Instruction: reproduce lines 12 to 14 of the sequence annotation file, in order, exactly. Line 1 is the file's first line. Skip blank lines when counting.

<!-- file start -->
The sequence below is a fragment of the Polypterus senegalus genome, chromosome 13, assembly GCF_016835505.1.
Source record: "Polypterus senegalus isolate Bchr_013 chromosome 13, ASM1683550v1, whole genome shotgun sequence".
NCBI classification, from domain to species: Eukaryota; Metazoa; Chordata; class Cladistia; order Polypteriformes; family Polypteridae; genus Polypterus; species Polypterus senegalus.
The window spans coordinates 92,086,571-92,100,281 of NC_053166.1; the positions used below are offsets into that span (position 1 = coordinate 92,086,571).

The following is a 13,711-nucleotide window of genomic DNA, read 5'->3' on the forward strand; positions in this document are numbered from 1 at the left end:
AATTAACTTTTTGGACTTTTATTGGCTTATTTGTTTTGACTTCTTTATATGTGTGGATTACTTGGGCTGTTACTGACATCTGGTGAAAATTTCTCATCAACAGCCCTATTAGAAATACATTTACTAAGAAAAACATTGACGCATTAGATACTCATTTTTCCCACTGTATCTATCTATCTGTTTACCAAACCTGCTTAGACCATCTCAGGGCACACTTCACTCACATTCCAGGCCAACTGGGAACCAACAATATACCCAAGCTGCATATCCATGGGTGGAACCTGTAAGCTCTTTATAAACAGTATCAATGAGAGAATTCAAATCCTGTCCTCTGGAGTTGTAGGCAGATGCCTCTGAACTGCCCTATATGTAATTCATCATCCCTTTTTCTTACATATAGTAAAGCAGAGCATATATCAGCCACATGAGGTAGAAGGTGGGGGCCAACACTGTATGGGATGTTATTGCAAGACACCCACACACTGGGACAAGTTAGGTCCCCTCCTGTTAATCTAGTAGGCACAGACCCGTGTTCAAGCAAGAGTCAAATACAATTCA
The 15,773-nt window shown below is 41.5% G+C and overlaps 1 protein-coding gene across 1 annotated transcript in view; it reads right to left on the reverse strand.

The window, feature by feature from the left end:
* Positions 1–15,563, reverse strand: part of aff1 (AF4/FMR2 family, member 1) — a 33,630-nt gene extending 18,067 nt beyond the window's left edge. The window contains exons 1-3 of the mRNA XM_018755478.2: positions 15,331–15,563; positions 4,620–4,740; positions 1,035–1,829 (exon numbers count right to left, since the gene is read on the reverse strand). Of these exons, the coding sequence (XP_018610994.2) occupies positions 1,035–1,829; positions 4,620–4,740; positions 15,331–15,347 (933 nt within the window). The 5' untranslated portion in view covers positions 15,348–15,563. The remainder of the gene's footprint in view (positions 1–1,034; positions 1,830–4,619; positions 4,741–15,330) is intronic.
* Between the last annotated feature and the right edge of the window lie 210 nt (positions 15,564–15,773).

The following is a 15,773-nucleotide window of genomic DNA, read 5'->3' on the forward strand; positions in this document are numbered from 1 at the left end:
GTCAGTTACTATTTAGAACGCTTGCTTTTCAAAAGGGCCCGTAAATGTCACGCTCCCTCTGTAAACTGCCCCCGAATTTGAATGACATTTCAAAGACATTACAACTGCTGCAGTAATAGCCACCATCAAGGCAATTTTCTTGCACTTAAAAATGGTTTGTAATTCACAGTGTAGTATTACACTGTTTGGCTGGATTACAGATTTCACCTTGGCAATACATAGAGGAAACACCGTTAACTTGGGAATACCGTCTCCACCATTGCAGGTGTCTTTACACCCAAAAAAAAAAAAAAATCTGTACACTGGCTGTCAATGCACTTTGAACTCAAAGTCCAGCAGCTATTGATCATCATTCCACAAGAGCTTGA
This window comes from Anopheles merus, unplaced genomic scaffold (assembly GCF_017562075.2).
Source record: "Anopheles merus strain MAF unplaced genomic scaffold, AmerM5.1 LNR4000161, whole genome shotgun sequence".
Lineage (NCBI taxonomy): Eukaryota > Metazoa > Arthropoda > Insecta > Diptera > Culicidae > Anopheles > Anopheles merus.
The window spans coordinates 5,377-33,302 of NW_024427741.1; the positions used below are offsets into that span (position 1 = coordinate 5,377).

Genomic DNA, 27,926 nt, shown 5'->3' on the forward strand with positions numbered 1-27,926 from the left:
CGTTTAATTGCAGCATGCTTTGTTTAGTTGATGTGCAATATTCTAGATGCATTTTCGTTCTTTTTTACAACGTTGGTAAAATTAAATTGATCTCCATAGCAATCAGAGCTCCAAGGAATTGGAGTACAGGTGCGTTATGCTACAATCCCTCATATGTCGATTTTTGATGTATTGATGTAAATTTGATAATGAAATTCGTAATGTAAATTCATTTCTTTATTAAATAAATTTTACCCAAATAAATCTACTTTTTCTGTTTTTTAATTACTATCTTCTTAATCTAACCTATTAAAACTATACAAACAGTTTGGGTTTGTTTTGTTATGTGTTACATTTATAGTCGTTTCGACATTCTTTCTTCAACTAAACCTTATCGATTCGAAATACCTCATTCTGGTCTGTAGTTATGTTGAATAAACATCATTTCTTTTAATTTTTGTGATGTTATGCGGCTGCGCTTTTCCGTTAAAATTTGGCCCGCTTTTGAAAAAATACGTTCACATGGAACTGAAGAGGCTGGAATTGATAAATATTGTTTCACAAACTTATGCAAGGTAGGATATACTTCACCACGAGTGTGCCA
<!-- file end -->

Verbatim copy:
GTCAGTTACTATTTAGAACGCTTGCTTTTCAAAAGGGCCCGTAAATGTCACGCTCCCTCTGTAAACTGCCCCCGAATTTGAATGACATTTCAAAGACATTACAACTGCTGCAGTAATAGCCACCATCAAGGCAATTTTCTTGCACTTAAAAATGGTTTGTAATTCACAGTGTAGTATTACACTGTTTGGCTGGATTACAGATTTCACCTTGGCAATACATAGAGGAAACACCGTTAACTTGGGAATACCGTCTCCACCATTGCAGGTGTCTTTACACCCAAAAAAAAAAAAAAATCTGTACACTGGCTGTCAATGCACTTTGAACTCAAAGTCCAGCAGCTATTGATCATCATTCCACAAGAGCTTGA
This window comes from Anopheles merus, unplaced genomic scaffold (assembly GCF_017562075.2).
Source record: "Anopheles merus strain MAF unplaced genomic scaffold, AmerM5.1 LNR4000161, whole genome shotgun sequence".